Hippocrates (c. 460–c. 377 BC)

Hippocratic Oath

Hippocrates worked empirically, basing his judgements on the observation rather than preconceived ideas. The Hippocratic Collection, including the Hippocratic Oath that binds doctors to keep their patients' confidences, are medical works by many authors and are not necessarily of Hippocratic origin. A fragment of the oath on the 3rd-century Papyrus Oxyrhynchus 2547.

Artist's impression of Hippocrates operating on the skull of one of his patients

Artist's impression of Hippocrates operating on the skull of one of his patients.

Hippocrates was a Greek physician generally called 'the Father of Medicine' and the probable author of at least some of the Hippocratic Collection, some 60 or 70 books on all aspects of ancient medicine. The authors probably formed a school centered around Hippocrates during his lifetime and continuing after his death.


Hippocrates and the Hippocratic Oath

The Hippocratic Oath has governed the professional and social behavior of doctors for 2,000 years. However, although the Oath probably represents Hippocrates' views very well, it was almost certainly not written by him. There is evidence that some parts of the Oath come from ancient Egyptian medical practice, and there is also evidence that other parts were compiled only after Hippocrates's death.


Obviously the Oath was intended both for students and for experienced practitioners of medicine. With the passing of 2,000 years however, parts of the Oath have become outdated. Nowadays, although doctors still adhere to its spirit, there are occasions when its details are ignored. In Courts of Law, for instance, doctors are often obliged to disclose details of their patients which the Oath would certainly regard as secret.


Although Hippocrates is one of the great figures in history, it must be admitted that we know almost nothing about him. We do know, however, with reasonable certainty, that he was born on the little island of Kos, in the Aegean, in the year 460 BC. Some historians believe that it was here that he studied the art of medicine, and later taught his pupils. There is to this day, in the center of the town of Kos, a plane tree, under which, so it is said, Hippocrates lectured.


It seems likely, too, that Hippocrates taught on the mainland of Greece, and that he visited Athens. He died at Larissa, and though we know he was very old, between 85 and 110, even the exact date of his death is unknown.


The Hippocratic Method

Greek medicine before Hippocrates was based largely on magic, superstition, and religious rituals. Some diseases were, in fact, believed to be punishments wreaked upon unfortunate humans by the vengeful gods. Hippocrates thoroughly disapproved of these ideas, and throughout his life he taught and argued that all diseases had natural, not supernatural, causes. In this view, as in many others, modern medicine had proved him to be right.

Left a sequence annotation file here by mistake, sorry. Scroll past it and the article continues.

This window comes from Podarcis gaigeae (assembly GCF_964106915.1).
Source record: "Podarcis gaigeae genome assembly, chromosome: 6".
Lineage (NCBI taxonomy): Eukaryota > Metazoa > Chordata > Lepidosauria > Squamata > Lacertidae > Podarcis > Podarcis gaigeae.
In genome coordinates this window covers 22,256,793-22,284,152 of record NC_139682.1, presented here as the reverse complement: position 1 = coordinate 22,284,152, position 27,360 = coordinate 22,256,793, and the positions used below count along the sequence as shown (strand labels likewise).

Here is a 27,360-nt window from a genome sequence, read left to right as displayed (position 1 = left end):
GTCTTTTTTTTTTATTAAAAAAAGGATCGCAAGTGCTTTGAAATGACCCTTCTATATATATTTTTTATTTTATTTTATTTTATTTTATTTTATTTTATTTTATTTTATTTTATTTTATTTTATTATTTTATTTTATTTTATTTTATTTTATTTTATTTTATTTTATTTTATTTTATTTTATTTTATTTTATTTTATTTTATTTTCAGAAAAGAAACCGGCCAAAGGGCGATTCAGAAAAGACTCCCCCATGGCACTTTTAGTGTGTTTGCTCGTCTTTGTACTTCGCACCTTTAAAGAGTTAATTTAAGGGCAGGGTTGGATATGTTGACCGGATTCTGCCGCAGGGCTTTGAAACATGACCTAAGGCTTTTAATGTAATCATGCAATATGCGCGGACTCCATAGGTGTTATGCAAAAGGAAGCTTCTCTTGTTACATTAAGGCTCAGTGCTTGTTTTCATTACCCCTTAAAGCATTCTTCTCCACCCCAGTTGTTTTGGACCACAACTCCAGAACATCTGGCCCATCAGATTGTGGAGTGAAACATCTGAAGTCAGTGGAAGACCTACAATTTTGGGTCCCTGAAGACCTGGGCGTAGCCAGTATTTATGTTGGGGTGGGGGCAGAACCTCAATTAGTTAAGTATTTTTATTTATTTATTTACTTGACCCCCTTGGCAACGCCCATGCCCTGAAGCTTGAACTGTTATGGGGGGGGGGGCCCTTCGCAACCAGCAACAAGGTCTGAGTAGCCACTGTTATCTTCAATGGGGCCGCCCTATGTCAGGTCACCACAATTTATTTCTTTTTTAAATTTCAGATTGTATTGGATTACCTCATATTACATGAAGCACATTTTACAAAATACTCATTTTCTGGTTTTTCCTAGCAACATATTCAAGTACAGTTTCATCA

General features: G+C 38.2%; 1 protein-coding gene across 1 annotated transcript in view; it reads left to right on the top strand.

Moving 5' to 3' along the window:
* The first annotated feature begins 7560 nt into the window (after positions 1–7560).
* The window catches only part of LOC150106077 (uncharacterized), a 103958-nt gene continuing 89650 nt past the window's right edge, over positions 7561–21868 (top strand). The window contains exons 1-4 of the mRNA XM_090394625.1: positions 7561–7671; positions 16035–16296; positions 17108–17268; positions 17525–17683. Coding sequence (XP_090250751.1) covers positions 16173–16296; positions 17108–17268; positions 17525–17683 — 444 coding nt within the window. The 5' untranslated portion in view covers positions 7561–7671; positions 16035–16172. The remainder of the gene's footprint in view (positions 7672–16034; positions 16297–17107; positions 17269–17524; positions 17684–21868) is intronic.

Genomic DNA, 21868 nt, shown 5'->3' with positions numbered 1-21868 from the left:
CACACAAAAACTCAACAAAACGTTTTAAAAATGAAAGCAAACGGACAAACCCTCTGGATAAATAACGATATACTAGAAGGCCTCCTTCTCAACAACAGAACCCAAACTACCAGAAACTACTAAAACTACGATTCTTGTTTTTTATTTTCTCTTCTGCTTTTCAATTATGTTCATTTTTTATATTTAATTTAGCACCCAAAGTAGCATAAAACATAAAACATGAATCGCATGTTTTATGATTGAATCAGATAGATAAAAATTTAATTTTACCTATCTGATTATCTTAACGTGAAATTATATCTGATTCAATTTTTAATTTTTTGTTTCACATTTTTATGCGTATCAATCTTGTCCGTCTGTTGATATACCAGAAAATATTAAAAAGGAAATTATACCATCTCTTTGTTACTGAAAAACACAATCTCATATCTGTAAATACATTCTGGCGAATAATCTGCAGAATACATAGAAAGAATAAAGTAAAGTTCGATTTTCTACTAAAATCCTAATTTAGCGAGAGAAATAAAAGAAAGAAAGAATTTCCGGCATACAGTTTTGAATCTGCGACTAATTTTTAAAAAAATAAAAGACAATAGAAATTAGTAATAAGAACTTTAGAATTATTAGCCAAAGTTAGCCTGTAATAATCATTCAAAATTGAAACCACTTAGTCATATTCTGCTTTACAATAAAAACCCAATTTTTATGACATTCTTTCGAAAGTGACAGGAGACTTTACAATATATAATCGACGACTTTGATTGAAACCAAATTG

Among the benefits that he brought to medical practice was his insistence that a doctor should always study his patients carefully, and so learn about the appearance and the course of every illness. In this way the doctor could learn how how each disease progressed, and would thereafter be able to forecast the outcome of similar cases accurately.


Hippocrates used only a few simple drugs, for his faith lay in the ability of the body to recover itself. This is called 'The Healing Force of Nature'. While Nature was doing the healing, however, the diet which Hippocrates ordered was often, to our minds, very strict. It consisted of gruel made from barley: with honey and water, or honey and vinegar, to drink.


Although chiefly a physician, Hippocrates did not disdain surgery. He treated fractures and dislocations, incised abscesses, and did complicated operations on the skull in cases of head injury. Some of his advice to surgeons is still applicable today: 'The nails should be neither longer or shorted than the the points of the fingers. One should practice all sorts of work with both hands, endeavoring to do it well, elegantly, quickly, neatly, and promptly.'


The Hippocratic Collection

Greece was not the only part of the world in which the art of medicine flourished in ancient times. At Alexandria, in Egypt, a medical school grew up, and a great many medical works were collected in the Library there. Some of these became known as the Hippocratic Collection.


Altogether there were between 70 and 100 works in this collection, and the idea was that they were preserved works of the physicians of Kos. However, even the early scholars who studied these books realized that they came from a great many different sources. Indeed it is doubtful if any one book among them can be definitely attributed to Hippocrates.